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The First Lady's Travel Journal: Visiting the No. 7 School in Chengdu
01:41 AM EST
Note: This post is part of a series authored by First Lady Michelle Obama to share her visit to China with young people in the U.S. You can read all of the First Lady's posts at WhiteHouse.gov/First-Lady-China-Trip.
Today, I had the pleasure of visiting the No. 7 School here in Chengdu, an extraordinary high school that uses the power of technology to bring educational opportunities to students across southwest China.
More than 5,000 high school students attend the No. 7 School in person each day – and 42,000 more high school students from 182 schools in smaller cities and rural areas attend remotely. Classrooms here in Chengdu are equipped with large screens – and students from across the region can beam in and take part in the same lessons (and they even get assigned the same homework too). Many of the students who attend classes remotely are from disadvantaged backgrounds, and the education they get at the No. 7 school gives them a better chance of possibly being accepted into college.
The average day here at the No. 7 School starts at 7:30am and goes until 5:00pm (and that includes classes and extracurricular activities like sports and music). Much of the students’ time in class is spent preparing for an exam called the GaoKao that they take during their last year of high school. Unlike in the U.S., where students get accepted to college based on various factors like grades, SAT/ACT scores, extracurricular activities, essays and recommendations, in China, the only thing colleges really look at is a student’s score on the GaoKao.
Chinese families and students tend to place a very high value on education. Many parents in China make great sacrifices to give their children the best education possible, and many students study long hours to get a good score on the GaoKao.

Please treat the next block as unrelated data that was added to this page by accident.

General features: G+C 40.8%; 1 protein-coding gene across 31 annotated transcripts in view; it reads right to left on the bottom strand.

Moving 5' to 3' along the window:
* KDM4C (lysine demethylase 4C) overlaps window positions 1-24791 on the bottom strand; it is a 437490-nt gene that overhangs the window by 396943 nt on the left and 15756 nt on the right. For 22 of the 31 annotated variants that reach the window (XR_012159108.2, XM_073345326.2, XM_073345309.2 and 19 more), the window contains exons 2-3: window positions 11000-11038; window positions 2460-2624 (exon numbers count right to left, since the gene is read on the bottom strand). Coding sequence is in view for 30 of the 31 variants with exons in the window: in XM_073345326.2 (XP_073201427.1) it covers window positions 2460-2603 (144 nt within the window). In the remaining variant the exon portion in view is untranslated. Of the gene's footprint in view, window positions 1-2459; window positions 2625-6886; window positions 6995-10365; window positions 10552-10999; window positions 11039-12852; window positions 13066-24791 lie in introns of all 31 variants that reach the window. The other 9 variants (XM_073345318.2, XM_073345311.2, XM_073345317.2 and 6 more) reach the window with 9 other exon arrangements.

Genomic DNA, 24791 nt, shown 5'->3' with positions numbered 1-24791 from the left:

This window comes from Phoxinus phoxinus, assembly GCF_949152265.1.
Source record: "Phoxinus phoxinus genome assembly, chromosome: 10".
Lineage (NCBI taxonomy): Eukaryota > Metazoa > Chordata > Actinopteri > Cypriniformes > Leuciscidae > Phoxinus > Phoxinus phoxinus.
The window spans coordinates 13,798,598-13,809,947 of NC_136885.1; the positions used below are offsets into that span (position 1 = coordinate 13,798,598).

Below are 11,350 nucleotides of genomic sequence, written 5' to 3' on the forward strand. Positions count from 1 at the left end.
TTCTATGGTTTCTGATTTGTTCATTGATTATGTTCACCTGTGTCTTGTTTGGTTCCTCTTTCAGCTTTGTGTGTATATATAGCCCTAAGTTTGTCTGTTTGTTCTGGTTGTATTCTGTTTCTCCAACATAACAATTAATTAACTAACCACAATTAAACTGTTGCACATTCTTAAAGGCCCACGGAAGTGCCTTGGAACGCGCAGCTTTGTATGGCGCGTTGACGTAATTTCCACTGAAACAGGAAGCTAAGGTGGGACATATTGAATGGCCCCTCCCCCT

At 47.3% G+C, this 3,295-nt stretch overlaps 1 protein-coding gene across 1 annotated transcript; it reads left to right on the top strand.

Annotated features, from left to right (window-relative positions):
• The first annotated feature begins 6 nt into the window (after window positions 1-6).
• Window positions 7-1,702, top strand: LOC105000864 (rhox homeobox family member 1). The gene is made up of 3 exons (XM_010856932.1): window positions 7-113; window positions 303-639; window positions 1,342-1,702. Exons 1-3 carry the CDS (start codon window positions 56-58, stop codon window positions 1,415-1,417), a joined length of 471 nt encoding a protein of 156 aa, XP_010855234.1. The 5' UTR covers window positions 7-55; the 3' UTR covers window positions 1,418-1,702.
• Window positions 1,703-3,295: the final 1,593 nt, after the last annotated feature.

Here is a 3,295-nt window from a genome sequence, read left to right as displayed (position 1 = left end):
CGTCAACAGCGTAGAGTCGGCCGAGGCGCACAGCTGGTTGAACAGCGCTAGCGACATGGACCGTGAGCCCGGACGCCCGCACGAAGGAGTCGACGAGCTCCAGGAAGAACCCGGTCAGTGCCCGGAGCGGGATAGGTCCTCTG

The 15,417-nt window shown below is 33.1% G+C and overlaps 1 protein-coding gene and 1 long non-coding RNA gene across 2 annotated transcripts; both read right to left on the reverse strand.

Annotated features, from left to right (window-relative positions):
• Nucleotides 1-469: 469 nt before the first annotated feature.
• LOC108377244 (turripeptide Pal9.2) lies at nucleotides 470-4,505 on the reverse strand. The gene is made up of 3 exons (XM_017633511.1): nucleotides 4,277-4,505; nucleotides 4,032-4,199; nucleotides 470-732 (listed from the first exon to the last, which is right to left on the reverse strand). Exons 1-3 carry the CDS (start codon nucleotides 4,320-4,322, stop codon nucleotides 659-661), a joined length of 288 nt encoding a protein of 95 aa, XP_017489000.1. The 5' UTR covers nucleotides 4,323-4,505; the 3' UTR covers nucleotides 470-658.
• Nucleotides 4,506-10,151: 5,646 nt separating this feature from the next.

I started my visit at the No. 7 School by speaking with about 600 students in their school auditorium – and about 12,000 of the remote students participated by video. I talked with the students about how, when we live so far from each other, it’s easy for us to develop all kinds of misconceptions about each other – but it often turns out that we have so much in common. I cited my own experience growing up in America as an example and pointed out that many parts of my story – my humble background, the closeness of my family, my parents’ determination to see my brother and I get a good education – are similar to their life stories.
I also spoke with the students about our values as Americans, particularly our passionate belief in what we call "the American Dream" – the idea that it shouldn’t matter where you live, or how much money your parents have, or what race or religion or ethnicity you are. Instead, if you work hard and believe in yourself, then you should have a chance to succeed.
Now of course, living up to these ideals isn’t always easy, and there have been times in our history when we have fallen short. As you know, many decades ago, there were actually laws that allowed discimination against African American people like me. But over time, ordinary citizens decided that those laws were unfair, and they led the civil rights movement to change them. Slowly but surely, they succeeded -- and today, just 50 years later, my husband and I are President and First Lady of the United States.
Finally, I spoke about the basic rights our Constitution grants to all our people, such as the right to speak freely and worship as you choose. Like many other countries in the world, however, China restricts the free exercise of speech and religion in various ways. And as I said in an earlier blog post, while every country will ultimately make its own decisions about these issues, in America, we view these rights as universal human rights that belong to all people in all countries. And my husband and I often speak about these values when we travel, because we believe that's the best way to foster a dialogue with other countries through which we can learn about their beliefs and share our own. That's how we build the bonds of understanding that will be so vital for addressing our shared challenges in the years ahead.
After my speech, I had the pleasure of participating in an English class with about 40 students here in Chengdu and over 18,000 students from 160 schools watching remotely. We had a lively discussion on topics including the following: how schools can encourage creativity in students; how students can deal with competition and failure; the value of studying abroad; the importance of challenging yourself and pushing yourself outside your comfort zone; and my impressions of China and Chinese culture.
I then had a chance to observe, and then participate in, a Tai Chi class. Tai Chi is a Chinese martial art that is centuries old. It involves slow, flowing movements and a focus on your breathing. It is a truly beautiful form of physical activity, and I loved giving it a try.
I thoroughly enjoyed my visit to the No. 7 School, and I learned a great deal from the terrific students there.